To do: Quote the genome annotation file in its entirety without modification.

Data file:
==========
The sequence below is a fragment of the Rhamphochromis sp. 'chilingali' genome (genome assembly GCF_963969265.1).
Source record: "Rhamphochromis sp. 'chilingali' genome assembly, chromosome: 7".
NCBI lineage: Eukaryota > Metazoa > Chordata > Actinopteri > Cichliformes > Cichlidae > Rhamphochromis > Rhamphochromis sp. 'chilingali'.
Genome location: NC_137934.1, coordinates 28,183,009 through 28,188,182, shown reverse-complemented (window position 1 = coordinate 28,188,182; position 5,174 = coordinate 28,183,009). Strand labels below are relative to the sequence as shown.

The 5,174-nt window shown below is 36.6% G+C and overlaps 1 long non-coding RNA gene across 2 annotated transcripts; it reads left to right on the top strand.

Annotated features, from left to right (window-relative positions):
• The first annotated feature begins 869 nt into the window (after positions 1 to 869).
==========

The sequence below is a fragment of the Rhamphochromis sp. 'chilingali' genome (genome assembly GCF_963969265.1).
Source record: "Rhamphochromis sp. 'chilingali' genome assembly, chromosome: 7".
NCBI lineage: Eukaryota > Metazoa > Chordata > Actinopteri > Cichliformes > Cichlidae > Rhamphochromis > Rhamphochromis sp. 'chilingali'.
Genome location: NC_137934.1, coordinates 28,183,009 through 28,188,182, shown reverse-complemented (window position 1 = coordinate 28,188,182; position 5,174 = coordinate 28,183,009). Strand labels below are relative to the sequence as shown.

The 5,174-nt window shown below is 36.6% G+C and overlaps 1 long non-coding RNA gene across 2 annotated transcripts; it reads left to right on the top strand.

Annotated features, from left to right (window-relative positions):
• The first annotated feature begins 869 nt into the window (after positions 1 to 869).